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Pregnancy cells used to grow mini lungs and organs

  • 2 Min To Read
  • a month ago

Researchers from University College London and Great Ormond Street Hospital in the United Kingdom have made a significant advancement in prenatal medicine by creating miniorgans, or "organoids," from cells collected from amniotic fluid samples taken during 12 pregnancies. These miniorgans can be used to test new medical treatments and study how real organs function, whether they are healthy or diseased.

This new approach allows scientists to collect tissue-specific stem cells shed by the fetus, identifying cells from the lungs, kidneys, and intestines. Previously, mini-organs have been derived from adult stem cells or fetal tissue after an abortion. By collecting cells from amniotic fluid, researchers can avoid regulations about taking stem cells directly from fetal tissue, enabling them to study fetuses in the latter part of pregnancy.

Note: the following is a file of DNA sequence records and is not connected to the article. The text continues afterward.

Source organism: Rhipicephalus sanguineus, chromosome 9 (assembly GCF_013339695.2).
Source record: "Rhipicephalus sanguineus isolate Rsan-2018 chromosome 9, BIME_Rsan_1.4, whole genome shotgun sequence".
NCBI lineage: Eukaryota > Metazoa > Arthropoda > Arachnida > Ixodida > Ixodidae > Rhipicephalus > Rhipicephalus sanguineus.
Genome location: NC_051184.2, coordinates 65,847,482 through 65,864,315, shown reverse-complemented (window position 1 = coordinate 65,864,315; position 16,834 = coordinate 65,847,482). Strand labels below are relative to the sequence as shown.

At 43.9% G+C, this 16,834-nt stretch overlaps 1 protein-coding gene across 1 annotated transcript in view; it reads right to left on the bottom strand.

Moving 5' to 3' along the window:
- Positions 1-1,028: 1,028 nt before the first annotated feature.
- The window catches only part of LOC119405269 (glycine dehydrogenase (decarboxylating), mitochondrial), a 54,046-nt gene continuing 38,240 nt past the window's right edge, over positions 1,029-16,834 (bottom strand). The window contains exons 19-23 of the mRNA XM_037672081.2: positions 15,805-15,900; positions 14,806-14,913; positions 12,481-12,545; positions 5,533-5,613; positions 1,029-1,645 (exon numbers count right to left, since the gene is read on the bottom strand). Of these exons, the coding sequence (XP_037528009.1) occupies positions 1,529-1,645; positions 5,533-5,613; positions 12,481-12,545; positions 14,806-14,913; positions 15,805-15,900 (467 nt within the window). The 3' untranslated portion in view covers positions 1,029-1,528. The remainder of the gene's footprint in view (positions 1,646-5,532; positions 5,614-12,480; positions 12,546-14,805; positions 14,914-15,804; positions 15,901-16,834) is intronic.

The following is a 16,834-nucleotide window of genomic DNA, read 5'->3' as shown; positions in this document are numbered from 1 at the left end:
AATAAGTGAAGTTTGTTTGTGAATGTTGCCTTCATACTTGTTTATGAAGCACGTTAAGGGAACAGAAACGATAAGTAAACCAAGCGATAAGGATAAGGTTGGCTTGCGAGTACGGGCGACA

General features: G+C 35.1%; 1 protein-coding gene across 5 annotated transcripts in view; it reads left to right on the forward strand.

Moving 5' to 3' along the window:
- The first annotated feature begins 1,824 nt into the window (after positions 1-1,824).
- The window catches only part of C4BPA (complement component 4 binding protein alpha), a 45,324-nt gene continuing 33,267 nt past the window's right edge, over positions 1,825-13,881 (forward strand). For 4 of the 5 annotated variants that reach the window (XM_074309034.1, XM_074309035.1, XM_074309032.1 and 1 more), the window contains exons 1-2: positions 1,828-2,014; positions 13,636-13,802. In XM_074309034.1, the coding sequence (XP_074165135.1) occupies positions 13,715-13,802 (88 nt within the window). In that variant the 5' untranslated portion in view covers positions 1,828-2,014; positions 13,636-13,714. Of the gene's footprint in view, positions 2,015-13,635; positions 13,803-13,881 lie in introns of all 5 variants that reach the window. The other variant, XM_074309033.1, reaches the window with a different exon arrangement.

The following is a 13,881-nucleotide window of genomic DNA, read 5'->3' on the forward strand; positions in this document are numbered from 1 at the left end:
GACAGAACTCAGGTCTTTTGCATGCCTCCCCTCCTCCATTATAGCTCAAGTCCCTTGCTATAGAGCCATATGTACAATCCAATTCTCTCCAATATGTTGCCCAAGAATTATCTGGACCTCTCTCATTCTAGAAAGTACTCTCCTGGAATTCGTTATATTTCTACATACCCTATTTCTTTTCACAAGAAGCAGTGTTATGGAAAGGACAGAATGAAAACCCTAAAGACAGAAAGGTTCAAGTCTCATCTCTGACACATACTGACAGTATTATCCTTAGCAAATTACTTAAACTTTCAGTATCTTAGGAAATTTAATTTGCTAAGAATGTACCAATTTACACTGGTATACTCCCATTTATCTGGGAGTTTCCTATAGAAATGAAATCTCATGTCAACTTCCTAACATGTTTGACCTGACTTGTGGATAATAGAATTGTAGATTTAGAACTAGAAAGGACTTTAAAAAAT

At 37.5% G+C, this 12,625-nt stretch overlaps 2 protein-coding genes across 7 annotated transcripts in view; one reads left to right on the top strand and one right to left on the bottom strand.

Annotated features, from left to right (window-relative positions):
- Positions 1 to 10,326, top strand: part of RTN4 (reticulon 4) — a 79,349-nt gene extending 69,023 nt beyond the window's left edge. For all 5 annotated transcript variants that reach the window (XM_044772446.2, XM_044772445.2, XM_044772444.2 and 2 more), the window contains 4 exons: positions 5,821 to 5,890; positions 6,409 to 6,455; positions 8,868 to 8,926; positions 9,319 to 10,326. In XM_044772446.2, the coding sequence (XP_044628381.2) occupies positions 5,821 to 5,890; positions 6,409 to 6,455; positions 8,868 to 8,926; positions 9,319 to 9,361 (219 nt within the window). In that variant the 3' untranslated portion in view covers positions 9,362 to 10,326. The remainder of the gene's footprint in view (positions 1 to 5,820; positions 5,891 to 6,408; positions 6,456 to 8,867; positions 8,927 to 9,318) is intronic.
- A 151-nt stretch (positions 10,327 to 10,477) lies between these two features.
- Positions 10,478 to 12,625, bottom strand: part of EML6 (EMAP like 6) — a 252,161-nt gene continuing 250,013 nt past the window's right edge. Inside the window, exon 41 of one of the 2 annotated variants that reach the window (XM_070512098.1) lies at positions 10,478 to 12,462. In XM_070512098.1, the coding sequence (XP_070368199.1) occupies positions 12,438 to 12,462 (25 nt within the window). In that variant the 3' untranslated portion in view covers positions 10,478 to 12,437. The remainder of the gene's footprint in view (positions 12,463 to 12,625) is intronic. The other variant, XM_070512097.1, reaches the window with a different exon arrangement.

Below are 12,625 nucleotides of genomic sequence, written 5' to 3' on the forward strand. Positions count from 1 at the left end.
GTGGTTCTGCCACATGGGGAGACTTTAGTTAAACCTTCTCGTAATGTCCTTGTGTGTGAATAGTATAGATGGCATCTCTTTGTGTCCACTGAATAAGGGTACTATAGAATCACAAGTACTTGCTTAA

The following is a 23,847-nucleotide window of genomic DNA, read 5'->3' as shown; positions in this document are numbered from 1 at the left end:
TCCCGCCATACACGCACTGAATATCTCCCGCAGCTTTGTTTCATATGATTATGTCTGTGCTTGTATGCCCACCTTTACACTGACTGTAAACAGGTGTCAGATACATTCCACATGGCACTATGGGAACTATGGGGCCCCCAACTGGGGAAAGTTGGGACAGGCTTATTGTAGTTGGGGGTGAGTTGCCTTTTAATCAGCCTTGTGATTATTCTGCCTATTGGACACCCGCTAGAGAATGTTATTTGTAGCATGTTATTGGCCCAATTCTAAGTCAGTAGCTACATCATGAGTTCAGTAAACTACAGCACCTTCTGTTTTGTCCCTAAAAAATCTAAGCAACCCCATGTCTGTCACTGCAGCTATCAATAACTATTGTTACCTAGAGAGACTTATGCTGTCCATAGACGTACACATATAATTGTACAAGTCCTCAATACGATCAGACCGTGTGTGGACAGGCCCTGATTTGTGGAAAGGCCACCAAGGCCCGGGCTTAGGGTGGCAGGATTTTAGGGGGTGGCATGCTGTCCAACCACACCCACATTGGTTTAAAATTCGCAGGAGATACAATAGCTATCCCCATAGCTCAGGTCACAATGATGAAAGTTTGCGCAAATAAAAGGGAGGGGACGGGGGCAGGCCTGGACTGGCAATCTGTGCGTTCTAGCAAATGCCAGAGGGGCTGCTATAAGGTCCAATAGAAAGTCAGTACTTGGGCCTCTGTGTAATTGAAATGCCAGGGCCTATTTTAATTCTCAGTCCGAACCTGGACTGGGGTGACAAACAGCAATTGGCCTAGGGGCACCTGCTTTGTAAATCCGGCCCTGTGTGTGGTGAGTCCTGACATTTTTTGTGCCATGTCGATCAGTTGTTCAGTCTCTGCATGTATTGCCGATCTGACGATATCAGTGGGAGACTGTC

The use of amniotic fluid cells for research has raised ethical questions about the use of fetal tissue, but experts like emeritus professor Alta Charo from the University of Wisconsin at Madison believe that obtaining cells from amniotic fluid for standard clinical purposes does not pose any additional physical risks to the fetus or pregnant woman.

Dr. Arnold Kriegstein from the University of California, San Francisco highlights the potential of this approach in providing information about individual fetuses as they grow. The U.K. team collaborated with colleagues in Belgium to study babies with a congenital diaphragmatic hernia, growing lung organoids from their cells to assess the condition before and after treatment.

While this research is still in its early stages, further studies are needed to determine the long-term usefulness of growing miniorgans from cells in amniotic fluid. This innovative approach has the potential to revolutionize prenatal medicine, offering new insights into fetal development and congenital diseases.

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